Of all the 40 books I read in 2010, I have to say that Desire of the Everlasting Hills was the best. Desire serves as a sort of prequel to Thomas Cahill’s How The Irish Saved Civilization, and somehow surpasses it in scope and depth.
The book begins with a serious question that “the faithful” spend our time avoiding. Reality being that Jesus is the most important figure in Western, perhaps world history, “Did he make a Difference?”
Cahill takes this question on by delving first into the world before Jesus, and then reminisces on his life and works of Jesus and the writers of the New Testament. Cahill can neither be described as liberal or fundamentalist. While he gives serious weight to the work source criticism, the study of sources behind the existing cannon, and thereby the evolution of the understanding of Jesus, he also has a clear love and respect for the Bible and it’s authors. His distance and skepticism makes Desire an approachable read for skeptics and worthwhile for Christ-followers.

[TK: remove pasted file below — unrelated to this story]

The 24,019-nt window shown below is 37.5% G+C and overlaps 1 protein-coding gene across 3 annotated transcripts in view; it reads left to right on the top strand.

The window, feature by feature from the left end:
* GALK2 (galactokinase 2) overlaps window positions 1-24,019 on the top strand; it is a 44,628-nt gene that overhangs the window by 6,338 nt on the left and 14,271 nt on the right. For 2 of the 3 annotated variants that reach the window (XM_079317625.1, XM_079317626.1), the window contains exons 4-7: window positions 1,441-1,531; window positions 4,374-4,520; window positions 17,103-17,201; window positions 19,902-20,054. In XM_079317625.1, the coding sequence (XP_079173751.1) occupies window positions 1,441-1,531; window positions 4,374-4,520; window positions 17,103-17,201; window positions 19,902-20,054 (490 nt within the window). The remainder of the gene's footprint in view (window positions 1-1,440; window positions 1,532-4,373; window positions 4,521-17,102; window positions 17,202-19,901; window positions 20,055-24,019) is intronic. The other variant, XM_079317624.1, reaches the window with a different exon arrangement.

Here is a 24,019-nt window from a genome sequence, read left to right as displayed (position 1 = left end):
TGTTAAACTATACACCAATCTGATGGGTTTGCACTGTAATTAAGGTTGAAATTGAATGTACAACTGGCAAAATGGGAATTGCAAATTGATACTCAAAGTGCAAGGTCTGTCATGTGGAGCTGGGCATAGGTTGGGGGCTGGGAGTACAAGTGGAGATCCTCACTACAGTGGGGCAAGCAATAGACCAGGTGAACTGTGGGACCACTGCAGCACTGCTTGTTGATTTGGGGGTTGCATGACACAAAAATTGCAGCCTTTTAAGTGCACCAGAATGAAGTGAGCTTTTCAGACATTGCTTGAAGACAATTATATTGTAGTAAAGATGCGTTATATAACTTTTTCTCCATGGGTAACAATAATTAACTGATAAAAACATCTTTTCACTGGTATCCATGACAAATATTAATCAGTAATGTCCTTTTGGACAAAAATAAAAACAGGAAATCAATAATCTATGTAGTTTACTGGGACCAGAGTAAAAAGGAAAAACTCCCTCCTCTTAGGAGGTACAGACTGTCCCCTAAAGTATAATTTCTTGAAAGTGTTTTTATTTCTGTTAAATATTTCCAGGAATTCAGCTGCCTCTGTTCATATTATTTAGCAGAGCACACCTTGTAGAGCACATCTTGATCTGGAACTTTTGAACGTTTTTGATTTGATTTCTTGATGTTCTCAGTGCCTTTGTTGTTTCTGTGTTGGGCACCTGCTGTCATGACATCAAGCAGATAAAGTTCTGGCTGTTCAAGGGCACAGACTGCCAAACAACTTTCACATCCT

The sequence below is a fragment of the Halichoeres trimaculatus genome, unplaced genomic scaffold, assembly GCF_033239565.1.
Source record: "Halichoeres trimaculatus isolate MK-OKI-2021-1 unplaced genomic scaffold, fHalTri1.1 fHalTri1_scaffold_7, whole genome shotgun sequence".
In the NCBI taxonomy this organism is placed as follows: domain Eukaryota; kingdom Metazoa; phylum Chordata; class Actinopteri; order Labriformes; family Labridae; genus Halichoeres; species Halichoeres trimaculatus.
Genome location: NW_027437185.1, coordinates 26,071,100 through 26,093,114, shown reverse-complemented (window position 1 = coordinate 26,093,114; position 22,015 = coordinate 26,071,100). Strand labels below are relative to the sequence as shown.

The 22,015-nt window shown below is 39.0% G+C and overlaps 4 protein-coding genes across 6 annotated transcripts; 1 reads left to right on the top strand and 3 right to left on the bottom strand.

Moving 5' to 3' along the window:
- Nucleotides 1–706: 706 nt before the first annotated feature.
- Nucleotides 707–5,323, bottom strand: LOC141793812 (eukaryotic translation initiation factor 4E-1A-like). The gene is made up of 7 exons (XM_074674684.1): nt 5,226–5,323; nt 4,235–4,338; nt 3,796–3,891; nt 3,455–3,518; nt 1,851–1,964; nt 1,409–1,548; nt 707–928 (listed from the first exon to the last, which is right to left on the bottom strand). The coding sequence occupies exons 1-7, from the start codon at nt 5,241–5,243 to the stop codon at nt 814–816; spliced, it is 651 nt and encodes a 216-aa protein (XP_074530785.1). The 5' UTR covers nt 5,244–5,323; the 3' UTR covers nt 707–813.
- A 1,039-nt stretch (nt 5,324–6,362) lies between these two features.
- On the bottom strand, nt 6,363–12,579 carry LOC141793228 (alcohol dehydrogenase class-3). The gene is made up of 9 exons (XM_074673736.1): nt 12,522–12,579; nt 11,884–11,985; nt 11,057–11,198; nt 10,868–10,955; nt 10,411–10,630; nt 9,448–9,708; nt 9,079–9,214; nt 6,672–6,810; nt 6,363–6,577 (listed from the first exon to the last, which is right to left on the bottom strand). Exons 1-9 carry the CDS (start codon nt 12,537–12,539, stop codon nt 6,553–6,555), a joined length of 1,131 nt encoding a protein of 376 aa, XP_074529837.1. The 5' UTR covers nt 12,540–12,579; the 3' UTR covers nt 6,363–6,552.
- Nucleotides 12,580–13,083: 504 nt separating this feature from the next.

Cahill is quick to point out how some forms of Christianity are incongruous with how he reads the scriptures. Yet, chapter after chapter, I found myself smiling and thinking about how much I love Jesus, Paul, Luke and John, and how grateful I am to be a part of their tradition.
So did Jesus make a difference? You’ll have to read it to find out.